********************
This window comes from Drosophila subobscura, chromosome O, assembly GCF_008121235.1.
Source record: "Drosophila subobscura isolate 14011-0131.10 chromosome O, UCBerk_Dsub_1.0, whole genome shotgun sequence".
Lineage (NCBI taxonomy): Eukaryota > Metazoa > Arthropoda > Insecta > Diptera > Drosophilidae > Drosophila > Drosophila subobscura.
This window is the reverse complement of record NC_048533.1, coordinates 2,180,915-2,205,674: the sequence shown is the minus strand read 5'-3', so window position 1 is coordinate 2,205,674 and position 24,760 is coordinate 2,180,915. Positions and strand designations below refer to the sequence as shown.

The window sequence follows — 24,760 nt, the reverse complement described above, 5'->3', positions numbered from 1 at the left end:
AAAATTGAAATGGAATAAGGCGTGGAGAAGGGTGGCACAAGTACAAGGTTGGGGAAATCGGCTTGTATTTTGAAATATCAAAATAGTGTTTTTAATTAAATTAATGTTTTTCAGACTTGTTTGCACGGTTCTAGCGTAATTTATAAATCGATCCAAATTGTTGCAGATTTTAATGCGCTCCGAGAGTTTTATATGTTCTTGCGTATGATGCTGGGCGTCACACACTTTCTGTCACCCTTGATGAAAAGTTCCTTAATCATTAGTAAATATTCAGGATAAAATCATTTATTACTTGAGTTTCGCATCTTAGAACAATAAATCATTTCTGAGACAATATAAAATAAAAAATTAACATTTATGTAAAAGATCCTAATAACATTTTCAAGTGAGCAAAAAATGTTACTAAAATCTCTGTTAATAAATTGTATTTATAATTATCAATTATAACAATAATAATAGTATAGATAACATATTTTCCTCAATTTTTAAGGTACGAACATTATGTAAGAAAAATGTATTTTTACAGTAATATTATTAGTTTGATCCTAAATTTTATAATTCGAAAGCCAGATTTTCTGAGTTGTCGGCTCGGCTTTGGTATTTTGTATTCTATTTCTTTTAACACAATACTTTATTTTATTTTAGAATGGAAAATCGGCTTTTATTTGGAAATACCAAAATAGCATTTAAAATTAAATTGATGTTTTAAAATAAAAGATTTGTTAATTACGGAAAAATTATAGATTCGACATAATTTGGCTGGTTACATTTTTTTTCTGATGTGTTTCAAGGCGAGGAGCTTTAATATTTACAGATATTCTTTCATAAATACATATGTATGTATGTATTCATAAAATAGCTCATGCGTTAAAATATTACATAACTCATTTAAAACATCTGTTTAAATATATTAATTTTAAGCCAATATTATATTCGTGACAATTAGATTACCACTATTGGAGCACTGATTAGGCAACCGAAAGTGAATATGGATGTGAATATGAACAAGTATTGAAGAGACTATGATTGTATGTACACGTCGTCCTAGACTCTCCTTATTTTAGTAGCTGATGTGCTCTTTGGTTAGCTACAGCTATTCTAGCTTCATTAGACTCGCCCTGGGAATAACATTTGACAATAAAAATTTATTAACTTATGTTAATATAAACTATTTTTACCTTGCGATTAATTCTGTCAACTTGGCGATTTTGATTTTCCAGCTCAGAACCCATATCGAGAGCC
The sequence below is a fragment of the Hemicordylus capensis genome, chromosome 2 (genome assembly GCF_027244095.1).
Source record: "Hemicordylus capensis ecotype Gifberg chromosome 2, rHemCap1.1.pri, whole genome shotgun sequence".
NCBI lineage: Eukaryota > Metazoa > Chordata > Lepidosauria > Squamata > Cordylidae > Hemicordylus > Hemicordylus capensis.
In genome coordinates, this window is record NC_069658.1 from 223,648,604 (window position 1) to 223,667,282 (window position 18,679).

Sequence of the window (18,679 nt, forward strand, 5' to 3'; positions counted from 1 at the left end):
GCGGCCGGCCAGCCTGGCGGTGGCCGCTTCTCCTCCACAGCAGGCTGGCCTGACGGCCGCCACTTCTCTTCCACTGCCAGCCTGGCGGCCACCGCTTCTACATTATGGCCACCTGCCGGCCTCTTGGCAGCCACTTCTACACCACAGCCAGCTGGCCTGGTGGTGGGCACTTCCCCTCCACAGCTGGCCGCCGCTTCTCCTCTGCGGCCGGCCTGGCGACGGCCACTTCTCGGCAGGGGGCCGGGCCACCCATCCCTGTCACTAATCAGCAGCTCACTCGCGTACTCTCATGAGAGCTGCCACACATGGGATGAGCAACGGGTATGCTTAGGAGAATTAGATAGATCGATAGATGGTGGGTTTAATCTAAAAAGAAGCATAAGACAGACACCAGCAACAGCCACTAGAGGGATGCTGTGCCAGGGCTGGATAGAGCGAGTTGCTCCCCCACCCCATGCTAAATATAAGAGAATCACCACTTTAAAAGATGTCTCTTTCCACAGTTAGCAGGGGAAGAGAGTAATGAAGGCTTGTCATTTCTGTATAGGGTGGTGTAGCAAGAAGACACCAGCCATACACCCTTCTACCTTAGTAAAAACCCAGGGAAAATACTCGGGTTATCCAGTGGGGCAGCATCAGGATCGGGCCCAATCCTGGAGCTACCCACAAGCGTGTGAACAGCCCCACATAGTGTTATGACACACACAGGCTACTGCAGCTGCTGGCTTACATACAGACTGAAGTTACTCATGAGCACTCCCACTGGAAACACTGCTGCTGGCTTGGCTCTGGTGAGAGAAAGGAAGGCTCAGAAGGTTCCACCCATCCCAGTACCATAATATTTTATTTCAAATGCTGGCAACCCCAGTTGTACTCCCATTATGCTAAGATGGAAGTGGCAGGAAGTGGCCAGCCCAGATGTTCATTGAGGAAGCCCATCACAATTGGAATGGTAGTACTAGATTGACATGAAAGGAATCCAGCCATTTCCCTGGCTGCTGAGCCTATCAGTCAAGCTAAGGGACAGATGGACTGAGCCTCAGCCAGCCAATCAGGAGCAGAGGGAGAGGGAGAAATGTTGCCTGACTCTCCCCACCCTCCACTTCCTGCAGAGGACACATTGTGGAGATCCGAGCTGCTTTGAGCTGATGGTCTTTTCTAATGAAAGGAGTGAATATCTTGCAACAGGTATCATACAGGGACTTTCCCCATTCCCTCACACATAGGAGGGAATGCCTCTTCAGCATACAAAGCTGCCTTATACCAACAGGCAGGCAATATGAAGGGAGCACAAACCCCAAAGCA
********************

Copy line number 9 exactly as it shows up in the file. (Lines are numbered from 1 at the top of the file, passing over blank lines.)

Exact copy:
NCBI lineage: Eukaryota > Metazoa > Chordata > Lepidosauria > Squamata > Cordylidae > Hemicordylus > Hemicordylus capensis.